(322c) Super-Resolution Surface Mapping Using the Trajectories of Molecular Probes
AIChE Annual Meeting
Tuesday, October 18, 2011 - 1:15pm to 1:35pm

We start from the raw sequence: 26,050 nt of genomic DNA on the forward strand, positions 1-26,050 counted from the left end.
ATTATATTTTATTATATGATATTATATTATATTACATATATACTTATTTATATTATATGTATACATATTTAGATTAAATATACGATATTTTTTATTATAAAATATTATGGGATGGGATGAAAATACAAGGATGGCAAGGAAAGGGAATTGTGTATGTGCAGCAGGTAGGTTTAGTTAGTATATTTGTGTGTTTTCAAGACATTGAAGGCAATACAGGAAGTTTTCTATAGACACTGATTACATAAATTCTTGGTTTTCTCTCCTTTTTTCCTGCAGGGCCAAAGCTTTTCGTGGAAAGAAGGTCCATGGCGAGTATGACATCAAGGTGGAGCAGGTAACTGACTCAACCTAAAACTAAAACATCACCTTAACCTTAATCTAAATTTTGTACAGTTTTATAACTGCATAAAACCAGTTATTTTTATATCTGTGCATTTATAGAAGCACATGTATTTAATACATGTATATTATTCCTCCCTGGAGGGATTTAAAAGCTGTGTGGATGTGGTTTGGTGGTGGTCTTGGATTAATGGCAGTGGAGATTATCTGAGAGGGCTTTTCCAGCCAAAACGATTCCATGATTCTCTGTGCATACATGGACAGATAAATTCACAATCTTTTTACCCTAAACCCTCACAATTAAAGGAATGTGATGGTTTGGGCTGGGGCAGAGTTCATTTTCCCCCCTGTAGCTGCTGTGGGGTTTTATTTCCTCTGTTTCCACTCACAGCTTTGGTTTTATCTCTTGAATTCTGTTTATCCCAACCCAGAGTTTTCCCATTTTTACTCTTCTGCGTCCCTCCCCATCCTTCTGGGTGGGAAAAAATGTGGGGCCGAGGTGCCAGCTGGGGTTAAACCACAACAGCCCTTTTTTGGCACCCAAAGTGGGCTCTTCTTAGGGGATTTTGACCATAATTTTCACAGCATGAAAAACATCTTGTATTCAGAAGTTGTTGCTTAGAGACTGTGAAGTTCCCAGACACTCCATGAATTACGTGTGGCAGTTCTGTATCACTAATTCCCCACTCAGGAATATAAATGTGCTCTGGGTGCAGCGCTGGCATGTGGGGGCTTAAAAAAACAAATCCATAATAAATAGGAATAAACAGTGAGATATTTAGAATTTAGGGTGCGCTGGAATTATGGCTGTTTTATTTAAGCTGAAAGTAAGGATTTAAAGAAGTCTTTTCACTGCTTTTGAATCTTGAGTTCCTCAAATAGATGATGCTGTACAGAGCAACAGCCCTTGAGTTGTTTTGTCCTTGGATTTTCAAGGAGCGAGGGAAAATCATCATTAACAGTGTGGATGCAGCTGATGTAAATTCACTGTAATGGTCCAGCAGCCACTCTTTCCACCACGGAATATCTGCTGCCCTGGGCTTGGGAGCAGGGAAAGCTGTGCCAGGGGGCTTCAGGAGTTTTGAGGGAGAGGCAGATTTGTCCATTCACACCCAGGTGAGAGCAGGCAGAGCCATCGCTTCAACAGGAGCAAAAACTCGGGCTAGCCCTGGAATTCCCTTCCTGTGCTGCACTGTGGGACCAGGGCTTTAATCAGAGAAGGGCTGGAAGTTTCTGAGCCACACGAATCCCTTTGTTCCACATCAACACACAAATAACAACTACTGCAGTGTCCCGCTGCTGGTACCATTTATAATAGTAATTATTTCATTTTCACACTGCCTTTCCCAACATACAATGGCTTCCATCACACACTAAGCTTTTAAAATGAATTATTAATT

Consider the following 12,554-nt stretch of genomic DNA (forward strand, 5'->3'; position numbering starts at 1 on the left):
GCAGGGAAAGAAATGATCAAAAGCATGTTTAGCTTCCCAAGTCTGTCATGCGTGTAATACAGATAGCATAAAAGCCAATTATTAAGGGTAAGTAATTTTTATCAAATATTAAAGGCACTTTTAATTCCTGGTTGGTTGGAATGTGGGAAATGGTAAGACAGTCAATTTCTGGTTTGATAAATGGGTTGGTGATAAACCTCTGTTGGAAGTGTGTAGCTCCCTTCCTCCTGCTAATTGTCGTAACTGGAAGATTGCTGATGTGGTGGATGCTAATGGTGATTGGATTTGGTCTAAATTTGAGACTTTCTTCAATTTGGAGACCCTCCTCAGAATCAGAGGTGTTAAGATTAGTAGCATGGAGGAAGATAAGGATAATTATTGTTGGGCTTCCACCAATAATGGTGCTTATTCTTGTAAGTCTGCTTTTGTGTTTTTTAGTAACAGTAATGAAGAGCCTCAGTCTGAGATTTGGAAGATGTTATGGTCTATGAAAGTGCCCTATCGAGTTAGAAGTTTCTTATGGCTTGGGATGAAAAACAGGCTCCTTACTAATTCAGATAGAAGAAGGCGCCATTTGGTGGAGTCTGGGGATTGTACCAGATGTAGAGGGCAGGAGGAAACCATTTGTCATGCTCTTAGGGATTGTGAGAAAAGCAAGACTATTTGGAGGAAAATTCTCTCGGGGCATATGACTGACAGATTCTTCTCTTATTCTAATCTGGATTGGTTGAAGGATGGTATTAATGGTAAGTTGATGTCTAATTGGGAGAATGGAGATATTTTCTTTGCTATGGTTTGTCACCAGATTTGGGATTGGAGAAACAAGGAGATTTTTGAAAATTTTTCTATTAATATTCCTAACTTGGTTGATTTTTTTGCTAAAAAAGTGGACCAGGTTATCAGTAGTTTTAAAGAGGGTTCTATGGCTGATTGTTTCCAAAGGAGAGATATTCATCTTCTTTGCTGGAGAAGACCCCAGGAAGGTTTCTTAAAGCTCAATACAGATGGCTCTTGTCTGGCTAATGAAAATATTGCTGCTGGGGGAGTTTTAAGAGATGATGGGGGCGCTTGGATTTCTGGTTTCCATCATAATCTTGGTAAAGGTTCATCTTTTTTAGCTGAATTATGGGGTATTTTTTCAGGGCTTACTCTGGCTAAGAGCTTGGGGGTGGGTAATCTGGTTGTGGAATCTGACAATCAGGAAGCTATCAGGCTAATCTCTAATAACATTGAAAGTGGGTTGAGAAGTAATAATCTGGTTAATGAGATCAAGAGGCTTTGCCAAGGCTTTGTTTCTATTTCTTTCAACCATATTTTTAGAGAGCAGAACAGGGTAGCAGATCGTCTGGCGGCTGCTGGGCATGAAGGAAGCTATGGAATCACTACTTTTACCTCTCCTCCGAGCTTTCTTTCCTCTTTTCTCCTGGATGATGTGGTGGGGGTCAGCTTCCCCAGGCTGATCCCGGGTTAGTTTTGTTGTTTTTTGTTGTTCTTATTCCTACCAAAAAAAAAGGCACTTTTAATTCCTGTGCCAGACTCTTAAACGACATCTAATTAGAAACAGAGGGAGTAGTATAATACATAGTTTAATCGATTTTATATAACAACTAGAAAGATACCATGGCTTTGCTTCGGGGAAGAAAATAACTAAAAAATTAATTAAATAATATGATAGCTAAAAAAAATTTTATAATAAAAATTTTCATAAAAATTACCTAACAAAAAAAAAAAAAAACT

We have developed a new chemical imaging method, MAPT (Mapping using Accumulated Probe Trajectories) that generates maps of surface interactions based on the quantitative behavior of dynamic probe molecules. The approach is based on distributing different aspects of molecular trajectories (e.g. adsorption events, diffusive steps, and desorption events) into distinct locations and then combining many trajectories to generate spatial maps. The maps are super-resolution in nature, because they are accumulated from single molecule observations, each of which is highly localized. Unlike other super-resolution techniques, which report only photon or point counts, our analysis generates spatial maps of physical quantities (adsorption rate, desorption probability, local surface diffusion coefficient, surface coverage/occupancy) that are directly associated with the molecular interactions between the probe molecule and the surface. This allows for the analysis of heterogeneous surfaces in terms of absolute physical quantities, instead of relative contrast mechanisms. We demonstrate the feasibility of this characterization using a surface patterned with various degrees of hydrophobicity.